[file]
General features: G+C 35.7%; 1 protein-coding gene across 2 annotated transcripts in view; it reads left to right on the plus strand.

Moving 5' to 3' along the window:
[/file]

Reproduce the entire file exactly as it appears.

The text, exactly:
General features: G+C 35.7%; 1 protein-coding gene across 2 annotated transcripts in view; it reads left to right on the plus strand.

Moving 5' to 3' along the window: